DUBAI: Oil prices surged back to pre-pandemic levels on Tuesday in the wake of Saudi Arabia’s surprise decision last week to cut output by an extra 1 million barrels a day.
Brent crude, the international benchmark, rose above $56 a barrel for the first time since February 2020, before economic lockdowns hit worldwide demand for oil, especially transport fuels.
After a divided meeting last week of OPEC+, the alliance led by Saudi Arabia and Russia, Saudi Energy Minister Prince Abdul Aziz bin Salman promised to cut an extra 1 million barrels for the next two months as a “gesture of goodwill” to global energy markets. “We will support the market and we will support the industry. We are the guardians of the industry,” he said.
Some analysts were worried that the price could fall again as some major economies went back into lockdown amid a surge in COVID-19 infections. The Saudi move has headed off that threat, and experts are now revising their forecasts.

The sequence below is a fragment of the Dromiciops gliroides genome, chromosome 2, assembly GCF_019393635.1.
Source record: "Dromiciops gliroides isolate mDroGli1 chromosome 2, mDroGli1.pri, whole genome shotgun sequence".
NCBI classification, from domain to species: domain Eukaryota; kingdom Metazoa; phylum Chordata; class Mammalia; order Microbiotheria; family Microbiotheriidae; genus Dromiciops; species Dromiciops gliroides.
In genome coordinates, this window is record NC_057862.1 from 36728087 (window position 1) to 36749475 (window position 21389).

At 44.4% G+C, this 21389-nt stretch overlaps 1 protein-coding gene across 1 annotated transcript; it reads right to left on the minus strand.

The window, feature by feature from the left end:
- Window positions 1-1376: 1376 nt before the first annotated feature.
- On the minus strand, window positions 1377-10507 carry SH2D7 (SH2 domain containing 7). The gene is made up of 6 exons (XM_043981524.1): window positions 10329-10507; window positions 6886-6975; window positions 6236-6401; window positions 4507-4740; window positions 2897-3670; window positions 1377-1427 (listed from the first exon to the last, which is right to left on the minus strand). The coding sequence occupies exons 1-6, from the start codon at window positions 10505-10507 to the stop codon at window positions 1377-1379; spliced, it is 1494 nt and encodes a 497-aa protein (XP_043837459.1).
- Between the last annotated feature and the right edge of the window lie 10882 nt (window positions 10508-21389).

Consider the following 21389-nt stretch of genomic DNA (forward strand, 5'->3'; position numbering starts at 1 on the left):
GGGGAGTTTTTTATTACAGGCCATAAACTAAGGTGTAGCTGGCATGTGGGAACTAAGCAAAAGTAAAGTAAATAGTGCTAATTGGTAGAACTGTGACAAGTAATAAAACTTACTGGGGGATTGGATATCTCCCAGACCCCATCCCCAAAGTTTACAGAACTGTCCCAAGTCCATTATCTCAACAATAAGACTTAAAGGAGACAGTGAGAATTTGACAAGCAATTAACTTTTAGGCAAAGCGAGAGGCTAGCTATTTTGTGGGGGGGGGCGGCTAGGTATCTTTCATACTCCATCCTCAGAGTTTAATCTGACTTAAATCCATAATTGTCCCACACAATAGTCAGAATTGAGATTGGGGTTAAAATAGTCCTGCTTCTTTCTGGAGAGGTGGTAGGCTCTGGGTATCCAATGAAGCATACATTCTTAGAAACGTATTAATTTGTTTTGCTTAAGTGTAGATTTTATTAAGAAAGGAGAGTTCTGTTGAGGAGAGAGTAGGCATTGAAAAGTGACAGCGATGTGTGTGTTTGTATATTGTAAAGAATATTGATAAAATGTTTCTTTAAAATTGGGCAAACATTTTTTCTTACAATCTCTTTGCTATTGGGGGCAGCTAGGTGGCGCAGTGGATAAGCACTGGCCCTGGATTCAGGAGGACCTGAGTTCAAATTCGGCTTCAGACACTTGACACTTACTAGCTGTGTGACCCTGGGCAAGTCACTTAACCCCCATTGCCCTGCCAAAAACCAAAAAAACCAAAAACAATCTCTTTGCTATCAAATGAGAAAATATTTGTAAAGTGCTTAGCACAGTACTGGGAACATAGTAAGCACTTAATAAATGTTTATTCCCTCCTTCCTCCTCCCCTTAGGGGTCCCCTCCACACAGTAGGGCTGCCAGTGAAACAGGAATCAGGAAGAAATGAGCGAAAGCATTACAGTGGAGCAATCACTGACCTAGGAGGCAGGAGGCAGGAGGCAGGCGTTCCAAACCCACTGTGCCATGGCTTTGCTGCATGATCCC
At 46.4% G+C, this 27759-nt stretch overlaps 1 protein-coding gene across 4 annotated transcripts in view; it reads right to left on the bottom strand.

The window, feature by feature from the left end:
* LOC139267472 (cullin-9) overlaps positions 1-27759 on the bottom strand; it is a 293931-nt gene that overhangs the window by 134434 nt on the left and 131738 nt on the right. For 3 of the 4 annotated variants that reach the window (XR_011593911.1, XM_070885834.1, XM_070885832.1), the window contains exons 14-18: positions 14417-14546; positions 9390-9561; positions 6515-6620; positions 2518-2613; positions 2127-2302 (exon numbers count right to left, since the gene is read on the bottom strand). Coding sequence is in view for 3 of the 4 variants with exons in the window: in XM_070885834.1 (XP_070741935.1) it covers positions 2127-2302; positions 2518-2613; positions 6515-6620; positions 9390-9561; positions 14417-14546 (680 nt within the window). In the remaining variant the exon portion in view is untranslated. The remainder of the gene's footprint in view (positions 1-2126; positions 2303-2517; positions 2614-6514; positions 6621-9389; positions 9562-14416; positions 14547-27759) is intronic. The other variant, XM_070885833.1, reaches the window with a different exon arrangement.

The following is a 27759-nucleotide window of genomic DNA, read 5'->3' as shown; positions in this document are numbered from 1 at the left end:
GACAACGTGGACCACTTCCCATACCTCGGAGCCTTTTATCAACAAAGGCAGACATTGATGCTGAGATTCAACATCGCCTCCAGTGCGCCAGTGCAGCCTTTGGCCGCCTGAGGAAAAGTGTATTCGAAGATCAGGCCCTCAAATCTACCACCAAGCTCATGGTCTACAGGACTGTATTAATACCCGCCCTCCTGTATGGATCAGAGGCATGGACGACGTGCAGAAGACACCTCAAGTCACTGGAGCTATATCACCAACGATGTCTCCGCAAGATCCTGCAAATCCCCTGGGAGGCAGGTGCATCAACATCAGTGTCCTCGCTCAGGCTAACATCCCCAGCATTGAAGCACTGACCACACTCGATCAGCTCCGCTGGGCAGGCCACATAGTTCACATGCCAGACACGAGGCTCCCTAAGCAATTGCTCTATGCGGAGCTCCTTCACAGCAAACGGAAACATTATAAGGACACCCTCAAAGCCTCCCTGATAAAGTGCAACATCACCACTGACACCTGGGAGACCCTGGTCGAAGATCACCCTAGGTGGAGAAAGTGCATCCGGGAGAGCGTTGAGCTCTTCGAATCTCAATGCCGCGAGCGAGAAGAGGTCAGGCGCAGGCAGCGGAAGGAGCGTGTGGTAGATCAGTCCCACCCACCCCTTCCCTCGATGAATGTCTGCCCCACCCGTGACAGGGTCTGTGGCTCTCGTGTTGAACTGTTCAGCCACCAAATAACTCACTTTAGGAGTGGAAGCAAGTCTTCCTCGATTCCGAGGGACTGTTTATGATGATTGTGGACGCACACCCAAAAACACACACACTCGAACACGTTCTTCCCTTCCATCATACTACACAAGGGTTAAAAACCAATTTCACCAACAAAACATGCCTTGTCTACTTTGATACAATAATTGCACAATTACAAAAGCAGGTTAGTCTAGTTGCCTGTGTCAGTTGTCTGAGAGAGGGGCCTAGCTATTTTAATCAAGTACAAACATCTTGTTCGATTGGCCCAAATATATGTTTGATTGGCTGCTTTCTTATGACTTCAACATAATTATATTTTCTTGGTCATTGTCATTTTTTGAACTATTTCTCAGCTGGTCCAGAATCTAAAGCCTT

Damien Courvaln, analyst at Goldman Sachs, said: “The unilateral and unexpected production cut from Saudi Arabia will offset the near-term negative hit to demand from a quickly spreading virus.” Goldman Sachs forecasts that oil will reach $65 a barrel this summer, earlier than expected.
Eugen Weinberg of Commerzbank said: “Saudi Arabia is ensuring through its additional voluntary cuts that the market is undersupplied, if anything.”
Rising oil prices could also allow beleaguered American shale producers to boost production, but Courvain said slow change in US oil activity this year would be slow unless West Texas International, the US standard, rallied to the $60-$65 range.
WTI was at $53 a barrel yesterday, also a post-pandemic best.